Certainly, the misuse and abuse of power is a part of the narrative. Juror Three is a "sadist" and a bullying figure who seeks to dominate others. His own misplaced feelings about the fall out with his son helps to move him into a position where he misuses power. The Foreman is described as "a small, petty man who is impressed with the authority he has." This enhances the idea of the potential for abuse of power. Even Juror Seven, who wishes to dispense with the process so that he can get back to his life, can be seen as an example of abusing power. Initially, Juror Seven does not take his civic duty seriously, taking it for granted and abusing his power.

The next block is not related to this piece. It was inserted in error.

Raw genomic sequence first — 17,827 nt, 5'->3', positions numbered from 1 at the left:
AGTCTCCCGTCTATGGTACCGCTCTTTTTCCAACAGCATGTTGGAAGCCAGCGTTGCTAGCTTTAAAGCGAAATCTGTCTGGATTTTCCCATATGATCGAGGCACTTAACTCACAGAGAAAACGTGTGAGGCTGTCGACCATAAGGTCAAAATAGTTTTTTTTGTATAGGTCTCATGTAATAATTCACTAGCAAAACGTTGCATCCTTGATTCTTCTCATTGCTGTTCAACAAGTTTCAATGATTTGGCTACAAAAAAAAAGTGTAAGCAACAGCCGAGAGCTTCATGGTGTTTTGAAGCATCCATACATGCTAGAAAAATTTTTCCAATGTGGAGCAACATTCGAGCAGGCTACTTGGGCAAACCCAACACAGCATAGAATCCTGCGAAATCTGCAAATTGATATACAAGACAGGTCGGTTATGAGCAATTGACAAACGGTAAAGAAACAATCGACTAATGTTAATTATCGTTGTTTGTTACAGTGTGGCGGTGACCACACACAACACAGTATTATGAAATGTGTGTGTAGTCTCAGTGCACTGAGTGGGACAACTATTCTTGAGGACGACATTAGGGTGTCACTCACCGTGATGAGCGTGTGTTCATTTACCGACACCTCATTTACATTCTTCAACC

Yet, this is not where Rose's drama places its emphasis. The process of deliberation that is spearheaded by Juror Eight represents how abuses of power can be calibrated and channeled into proper displays. Juror Eight seeks to make right that which might be wrong. His desire for justice is contagious, something that encourages the other jurors to reflect and think about their role in the process of determining the guilt of another human being. Rose makes it clear that while there are people who abuse their power, there can be individuals who redeem it. For every Juror Three, there can be a Juror Eight. The drama is not completely driven by the abuses of power. It is driven by the fact that individuals who abuse their power can be counteracted by those who seek to do right by it. Power is shown to be fluid and dynamic, reflective of a spirit within individuals that seeks to make right that which is set wrong.